New York City (NYC) metro area has been one of the hardest-hit areas in the world during the COVID-19 pandemic.  Whether defined as the Metropolitan Statistical Area (MSA) with 20.3 million, or the broader Combined Statistical Area (CSA) with 23.7 million it has the largest population in the United States and the activities of residents are closely intertwined.  All 31 counties in the CSA have been heavily infected by the coronavirus.  By itself, this CSA would be the most heavily infected country in the world with the heaviest death toll. 

% pop
% pop
Brooklyn1.51%38,964  4,73012.1%0.18%
Staten Island2.25%10,722    7697.2%0.16%
Westchester2.61%25,276    8383.3%0.09%
Rockland3.00% 9,699    4014.1%0.12%
Nassau2.33%31,555 1,4314.5%0.11%
Suffolk1.98%29,476  9263.1%0.06%
Orange1.86%7,151     2433.4%0.06%
Bergen1.47%13,686      8766.4%0.09%
Hudson1.79%12,039      5684.7%0.08%
Essex1.43%11,387    8887.8%0.11%
Union1.88%10,484      4814.6%0.09%
Passaic1.80%9,392 3273.5%0.06%
Middlesex1.10%9,047 3694.1%0.04%
Fairfield1.05%9,883   5845.9%0.06%

We look at 17 of these counties with the closest commuting distance to Penn Station in Manhattan, summarized in the table above.  These counties have a total population of 18.1 million and comprise 77% of the CSA.  Every day, millions of commuters enter NYC (including The Bronx, Brooklyn, Manhattan, Queens, and Staten Island) for 4.2 million jobs, and then many return to their homes in the NY-NJ-CT-PA area.  Any disease they pick up in NYC quickly and easily spread into the neighboring counties. This has made the entire region the hottest in the world with 1.79% of the population in the17 counties confirmed infected and 0.13% of their population killed by COVID-19.  These numbers are 3 to 4 times worse than for next hardest-hit countries. 

How did metro NYC get this bad?  One reason is the lack of a coordinated regional or national policy and program to deal with the pandemic in the complex multi-state CSA.  The other is the late start to quick, accurate, and comprehensive testing.  Some epidemiological models suggest that on March 1 when the first confirmed COVID-19 case was found in NYC, as many as 10,000 cases had already spread in the region since late January.  Of course, testing has improved several hundred-fold since March and the number of hidden cases is no longer 10,000 times the number of confirmed cases.  However, several antibody test programs suggest that the hidden population may still be 30 to 50 times larger than the confirmed population in areas like Santa Clara County and Los Angeles County.  Were this true in NYC it would imply that NYC has already achieved herd immunity which it obviously has not as evidenced by the several thousand new cases reported very day.  A more recent antibody detection test conducted in NYC found that 21% of the population may be infected already.  We believe that this, too, is an over-estimate due to very high false positives from the test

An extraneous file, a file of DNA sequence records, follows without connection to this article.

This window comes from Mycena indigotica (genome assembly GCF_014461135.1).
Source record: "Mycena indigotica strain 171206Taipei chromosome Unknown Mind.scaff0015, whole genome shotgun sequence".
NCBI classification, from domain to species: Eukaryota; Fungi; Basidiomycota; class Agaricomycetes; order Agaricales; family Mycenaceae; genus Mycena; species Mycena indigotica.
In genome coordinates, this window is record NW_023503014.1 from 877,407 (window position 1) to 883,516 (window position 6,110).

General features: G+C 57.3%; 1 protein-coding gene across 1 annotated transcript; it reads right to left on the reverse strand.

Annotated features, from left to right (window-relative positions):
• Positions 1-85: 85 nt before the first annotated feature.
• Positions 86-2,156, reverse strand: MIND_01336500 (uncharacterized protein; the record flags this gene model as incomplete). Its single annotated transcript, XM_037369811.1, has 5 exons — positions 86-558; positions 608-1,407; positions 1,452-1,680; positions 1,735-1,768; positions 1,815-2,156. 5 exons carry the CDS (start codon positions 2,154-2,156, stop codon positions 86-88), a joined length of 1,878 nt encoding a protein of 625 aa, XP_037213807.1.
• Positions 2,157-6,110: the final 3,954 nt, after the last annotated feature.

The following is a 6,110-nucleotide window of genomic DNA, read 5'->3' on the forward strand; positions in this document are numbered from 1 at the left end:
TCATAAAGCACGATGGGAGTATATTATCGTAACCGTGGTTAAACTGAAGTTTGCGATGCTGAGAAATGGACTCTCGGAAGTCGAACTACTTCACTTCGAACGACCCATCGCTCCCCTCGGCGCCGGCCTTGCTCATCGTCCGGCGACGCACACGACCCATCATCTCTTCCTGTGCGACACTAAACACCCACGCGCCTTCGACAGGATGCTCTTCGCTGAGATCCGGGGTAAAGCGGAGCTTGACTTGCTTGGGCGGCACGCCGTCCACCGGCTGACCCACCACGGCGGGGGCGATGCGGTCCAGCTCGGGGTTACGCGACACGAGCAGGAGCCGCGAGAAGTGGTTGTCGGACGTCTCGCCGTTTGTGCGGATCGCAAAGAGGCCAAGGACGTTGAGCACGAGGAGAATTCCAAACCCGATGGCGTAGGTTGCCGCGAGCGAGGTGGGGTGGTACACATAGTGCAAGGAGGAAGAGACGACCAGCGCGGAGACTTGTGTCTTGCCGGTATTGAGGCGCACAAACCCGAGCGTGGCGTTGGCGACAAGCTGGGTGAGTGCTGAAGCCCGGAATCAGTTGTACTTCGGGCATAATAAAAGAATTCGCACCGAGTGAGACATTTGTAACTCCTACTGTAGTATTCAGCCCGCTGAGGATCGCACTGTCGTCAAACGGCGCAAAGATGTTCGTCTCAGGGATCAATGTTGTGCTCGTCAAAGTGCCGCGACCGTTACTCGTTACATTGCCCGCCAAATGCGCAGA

Our estimate, based on current COVID-19 testing efficiency (43% of tests return positive results) and testing completeness (2.9% of the population tested) in the CSA is that testing is uncovering about 85% of all the serious cases and 30% of all the infected cases in the region.  The vast majority of the hidden population comprises asymptomatic or mildly symptomatic cases that currently do not qualify for testing due to limited availability.  This means that 6% (=1.79%*3.3) of the 17-county metro-NYC area could already be infected and that herd immunity (generally believed to require 60% of the population) could be achieved before August or sooner if regional lockdowns were relaxed or lifted.  The good news is that as of April 22, testing has doubled from last week’s average to over 300,000 per day, although many pockets of shortages remain and it remains to be seen whether this pace is sustainable.  In addition, the mortality rate is probably not as bad the 10.5% measured for NYC (including all probable cases as currently recommended by the CDC), but possibly just 5% when all COVID-19 cases are counted.  This would nevertheless translate to 25,000 deaths in NYC and 45,000 deaths for the NYC CSA by July 1.

One lesson to be learned is that early, strong, and coordinated action by the regional and national government is required to minimize the pandemic toll.  Early and comprehensive testing and tracking, and treatment is an essential part of that government response.  Another lesson from metro-NYC is that without a lockdown, the testing and health care systems would have been overwhelmed.  As it turned out, peak hospitalizations surpassed capacity for many days in NY, and on some days testing returned near 70% positive results in NJ.  That meant that they were testing near-certain cases (actually the wrong thing to do with limited testing capacity) and missing many serious cases.  The eight states who refused to impose state-wide lockdowns would do well to learn from NYC’s and other states’ examples.